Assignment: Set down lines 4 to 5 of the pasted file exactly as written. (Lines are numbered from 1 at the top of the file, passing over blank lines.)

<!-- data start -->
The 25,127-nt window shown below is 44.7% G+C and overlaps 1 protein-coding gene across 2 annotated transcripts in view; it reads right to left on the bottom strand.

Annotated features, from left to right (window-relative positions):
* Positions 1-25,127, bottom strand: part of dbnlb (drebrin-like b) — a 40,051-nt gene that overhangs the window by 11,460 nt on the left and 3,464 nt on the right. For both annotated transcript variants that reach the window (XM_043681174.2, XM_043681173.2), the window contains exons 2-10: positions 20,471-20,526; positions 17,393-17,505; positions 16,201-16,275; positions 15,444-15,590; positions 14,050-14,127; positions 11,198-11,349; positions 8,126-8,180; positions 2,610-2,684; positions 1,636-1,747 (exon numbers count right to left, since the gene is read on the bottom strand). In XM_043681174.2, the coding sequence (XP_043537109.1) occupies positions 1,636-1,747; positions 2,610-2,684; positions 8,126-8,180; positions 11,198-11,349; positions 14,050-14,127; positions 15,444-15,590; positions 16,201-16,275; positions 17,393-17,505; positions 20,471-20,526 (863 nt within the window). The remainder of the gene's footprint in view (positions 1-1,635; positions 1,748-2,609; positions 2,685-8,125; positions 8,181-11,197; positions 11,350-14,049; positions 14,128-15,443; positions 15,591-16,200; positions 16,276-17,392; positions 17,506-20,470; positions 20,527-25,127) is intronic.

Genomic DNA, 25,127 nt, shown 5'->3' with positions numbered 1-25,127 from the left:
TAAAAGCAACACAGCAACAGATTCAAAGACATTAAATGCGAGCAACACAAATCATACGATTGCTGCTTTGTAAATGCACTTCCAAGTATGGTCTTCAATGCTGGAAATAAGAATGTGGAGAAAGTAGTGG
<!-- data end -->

Genomic DNA, 25,127 nt, shown 5'->3' with positions numbered 1-25,127 from the left:
TAAAAGCAACACAGCAACAGATTCAAAGACATTAAATGCGAGCAACACAAATCATACGATTGCTGCTTTGTAAATGCACTTCCAAGTATGGTCTTCAATGCTGGAAATAAGAATGTGGAGAAAGTAGTGG